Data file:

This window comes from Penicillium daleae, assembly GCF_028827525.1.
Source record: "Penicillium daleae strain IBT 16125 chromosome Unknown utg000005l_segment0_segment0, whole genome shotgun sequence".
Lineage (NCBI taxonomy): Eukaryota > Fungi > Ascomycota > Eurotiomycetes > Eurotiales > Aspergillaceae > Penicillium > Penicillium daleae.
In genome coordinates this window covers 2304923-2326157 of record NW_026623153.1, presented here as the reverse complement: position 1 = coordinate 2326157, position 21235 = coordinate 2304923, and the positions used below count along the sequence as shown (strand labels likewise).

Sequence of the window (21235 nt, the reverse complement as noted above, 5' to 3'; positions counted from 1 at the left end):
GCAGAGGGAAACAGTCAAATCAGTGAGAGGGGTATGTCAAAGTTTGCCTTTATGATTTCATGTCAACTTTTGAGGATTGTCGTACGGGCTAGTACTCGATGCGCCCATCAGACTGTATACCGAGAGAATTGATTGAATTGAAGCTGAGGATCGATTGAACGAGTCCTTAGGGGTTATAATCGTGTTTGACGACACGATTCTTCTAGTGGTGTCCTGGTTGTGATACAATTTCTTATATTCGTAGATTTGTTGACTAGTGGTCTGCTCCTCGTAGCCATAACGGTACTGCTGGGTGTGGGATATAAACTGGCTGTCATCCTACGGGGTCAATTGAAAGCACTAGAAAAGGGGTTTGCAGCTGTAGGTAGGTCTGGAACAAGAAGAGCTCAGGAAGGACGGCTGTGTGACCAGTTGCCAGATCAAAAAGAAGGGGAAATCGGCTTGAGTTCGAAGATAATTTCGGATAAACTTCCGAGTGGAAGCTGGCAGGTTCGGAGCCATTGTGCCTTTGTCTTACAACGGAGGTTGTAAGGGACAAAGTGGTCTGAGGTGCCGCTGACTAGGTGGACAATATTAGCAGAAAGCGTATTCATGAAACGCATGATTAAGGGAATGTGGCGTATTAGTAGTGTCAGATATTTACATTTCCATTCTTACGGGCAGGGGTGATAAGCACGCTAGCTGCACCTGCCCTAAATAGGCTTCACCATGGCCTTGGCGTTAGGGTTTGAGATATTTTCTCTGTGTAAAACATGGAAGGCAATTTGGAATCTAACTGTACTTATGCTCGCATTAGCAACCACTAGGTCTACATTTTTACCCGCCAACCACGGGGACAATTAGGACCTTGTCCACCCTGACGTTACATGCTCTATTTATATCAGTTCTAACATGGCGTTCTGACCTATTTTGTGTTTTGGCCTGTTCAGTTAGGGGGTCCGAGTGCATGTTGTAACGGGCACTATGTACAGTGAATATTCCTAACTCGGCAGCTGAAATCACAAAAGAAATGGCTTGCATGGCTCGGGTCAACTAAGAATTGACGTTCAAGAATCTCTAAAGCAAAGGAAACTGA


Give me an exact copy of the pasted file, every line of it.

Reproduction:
This window comes from Penicillium daleae, assembly GCF_028827525.1.
Source record: "Penicillium daleae strain IBT 16125 chromosome Unknown utg000005l_segment0_segment0, whole genome shotgun sequence".
Lineage (NCBI taxonomy): Eukaryota > Fungi > Ascomycota > Eurotiomycetes > Eurotiales > Aspergillaceae > Penicillium > Penicillium daleae.
In genome coordinates this window covers 2304923-2326157 of record NW_026623153.1, presented here as the reverse complement: position 1 = coordinate 2326157, position 21235 = coordinate 2304923, and the positions used below count along the sequence as shown (strand labels likewise).

Sequence of the window (21235 nt, the reverse complement as noted above, 5' to 3'; positions counted from 1 at the left end):
GCAGAGGGAAACAGTCAAATCAGTGAGAGGGGTATGTCAAAGTTTGCCTTTATGATTTCATGTCAACTTTTGAGGATTGTCGTACGGGCTAGTACTCGATGCGCCCATCAGACTGTATACCGAGAGAATTGATTGAATTGAAGCTGAGGATCGATTGAACGAGTCCTTAGGGGTTATAATCGTGTTTGACGACACGATTCTTCTAGTGGTGTCCTGGTTGTGATACAATTTCTTATATTCGTAGATTTGTTGACTAGTGGTCTGCTCCTCGTAGCCATAACGGTACTGCTGGGTGTGGGATATAAACTGGCTGTCATCCTACGGGGTCAATTGAAAGCACTAGAAAAGGGGTTTGCAGCTGTAGGTAGGTCTGGAACAAGAAGAGCTCAGGAAGGACGGCTGTGTGACCAGTTGCCAGATCAAAAAGAAGGGGAAATCGGCTTGAGTTCGAAGATAATTTCGGATAAACTTCCGAGTGGAAGCTGGCAGGTTCGGAGCCATTGTGCCTTTGTCTTACAACGGAGGTTGTAAGGGACAAAGTGGTCTGAGGTGCCGCTGACTAGGTGGACAATATTAGCAGAAAGCGTATTCATGAAACGCATGATTAAGGGAATGTGGCGTATTAGTAGTGTCAGATATTTACATTTCCATTCTTACGGGCAGGGGTGATAAGCACGCTAGCTGCACCTGCCCTAAATAGGCTTCACCATGGCCTTGGCGTTAGGGTTTGAGATATTTTCTCTGTGTAAAACATGGAAGGCAATTTGGAATCTAACTGTACTTATGCTCGCATTAGCAACCACTAGGTCTACATTTTTACCCGCCAACCACGGGGACAATTAGGACCTTGTCCACCCTGACGTTACATGCTCTATTTATATCAGTTCTAACATGGCGTTCTGACCTATTTTGTGTTTTGGCCTGTTCAGTTAGGGGGTCCGAGTGCATGTTGTAACGGGCACTATGTACAGTGAATATTCCTAACTCGGCAGCTGAAATCACAAAAGAAATGGCTTGCATGGCTCGGGTCAACTAAGAATTGACGTTCAAGAATCTCTAAAGCAAAGGAAACTGA